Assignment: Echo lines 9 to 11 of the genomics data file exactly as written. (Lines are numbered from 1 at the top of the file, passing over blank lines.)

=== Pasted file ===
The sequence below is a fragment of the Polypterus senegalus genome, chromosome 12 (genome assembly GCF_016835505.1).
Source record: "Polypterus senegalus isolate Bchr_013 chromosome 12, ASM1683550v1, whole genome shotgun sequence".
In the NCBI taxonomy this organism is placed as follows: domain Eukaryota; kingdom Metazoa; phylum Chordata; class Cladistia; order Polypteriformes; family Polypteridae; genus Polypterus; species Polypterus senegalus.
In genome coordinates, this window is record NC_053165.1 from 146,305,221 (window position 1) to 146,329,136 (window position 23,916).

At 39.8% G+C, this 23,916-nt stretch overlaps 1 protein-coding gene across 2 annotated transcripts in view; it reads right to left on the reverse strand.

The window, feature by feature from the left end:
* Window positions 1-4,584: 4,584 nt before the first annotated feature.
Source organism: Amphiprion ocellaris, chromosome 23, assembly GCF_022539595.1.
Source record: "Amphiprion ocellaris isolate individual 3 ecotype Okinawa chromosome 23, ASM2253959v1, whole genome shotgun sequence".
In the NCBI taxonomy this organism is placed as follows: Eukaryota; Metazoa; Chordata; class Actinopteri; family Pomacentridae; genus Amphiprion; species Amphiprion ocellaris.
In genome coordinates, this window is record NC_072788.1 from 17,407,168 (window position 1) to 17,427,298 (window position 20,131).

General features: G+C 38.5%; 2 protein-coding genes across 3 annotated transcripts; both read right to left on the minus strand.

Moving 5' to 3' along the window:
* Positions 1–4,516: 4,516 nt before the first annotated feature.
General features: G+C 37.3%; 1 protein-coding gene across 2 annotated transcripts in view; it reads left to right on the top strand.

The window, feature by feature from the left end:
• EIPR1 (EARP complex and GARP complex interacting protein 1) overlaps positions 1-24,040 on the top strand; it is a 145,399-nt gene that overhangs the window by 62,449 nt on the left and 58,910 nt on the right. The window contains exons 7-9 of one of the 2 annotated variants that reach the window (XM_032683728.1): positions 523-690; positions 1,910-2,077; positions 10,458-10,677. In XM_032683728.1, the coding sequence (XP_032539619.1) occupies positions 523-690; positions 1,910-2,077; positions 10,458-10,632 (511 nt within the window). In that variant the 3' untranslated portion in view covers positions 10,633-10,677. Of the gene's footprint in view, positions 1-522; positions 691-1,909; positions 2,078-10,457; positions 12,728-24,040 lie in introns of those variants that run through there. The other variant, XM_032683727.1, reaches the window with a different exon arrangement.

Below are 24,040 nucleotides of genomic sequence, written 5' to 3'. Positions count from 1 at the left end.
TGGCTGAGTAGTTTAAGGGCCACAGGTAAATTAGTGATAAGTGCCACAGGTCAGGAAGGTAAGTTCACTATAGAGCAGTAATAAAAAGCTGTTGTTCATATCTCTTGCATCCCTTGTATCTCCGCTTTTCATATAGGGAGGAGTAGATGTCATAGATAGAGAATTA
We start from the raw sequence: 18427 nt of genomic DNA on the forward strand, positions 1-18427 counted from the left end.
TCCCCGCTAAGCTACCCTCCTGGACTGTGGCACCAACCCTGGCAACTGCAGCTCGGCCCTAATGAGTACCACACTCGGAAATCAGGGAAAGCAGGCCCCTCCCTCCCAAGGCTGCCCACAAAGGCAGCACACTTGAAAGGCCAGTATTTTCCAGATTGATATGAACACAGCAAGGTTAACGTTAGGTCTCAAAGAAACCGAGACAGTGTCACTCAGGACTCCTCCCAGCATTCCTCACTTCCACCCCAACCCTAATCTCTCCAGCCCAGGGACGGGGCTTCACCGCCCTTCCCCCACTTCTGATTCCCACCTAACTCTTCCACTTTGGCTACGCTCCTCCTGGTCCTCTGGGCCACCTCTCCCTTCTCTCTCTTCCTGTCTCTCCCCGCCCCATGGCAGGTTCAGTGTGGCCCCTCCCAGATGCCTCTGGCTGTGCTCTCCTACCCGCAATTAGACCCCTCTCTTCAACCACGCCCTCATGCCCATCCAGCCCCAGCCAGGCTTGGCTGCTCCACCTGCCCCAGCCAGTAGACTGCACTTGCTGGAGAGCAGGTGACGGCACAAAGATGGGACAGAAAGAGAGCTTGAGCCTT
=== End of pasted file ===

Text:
Source record: "Amphiprion ocellaris isolate individual 3 ecotype Okinawa chromosome 23, ASM2253959v1, whole genome shotgun sequence".
In the NCBI taxonomy this organism is placed as follows: Eukaryota; Metazoa; Chordata; class Actinopteri; family Pomacentridae; genus Amphiprion; species Amphiprion ocellaris.
In genome coordinates, this window is record NC_072788.1 from 17,407,168 (window position 1) to 17,427,298 (window position 20,131).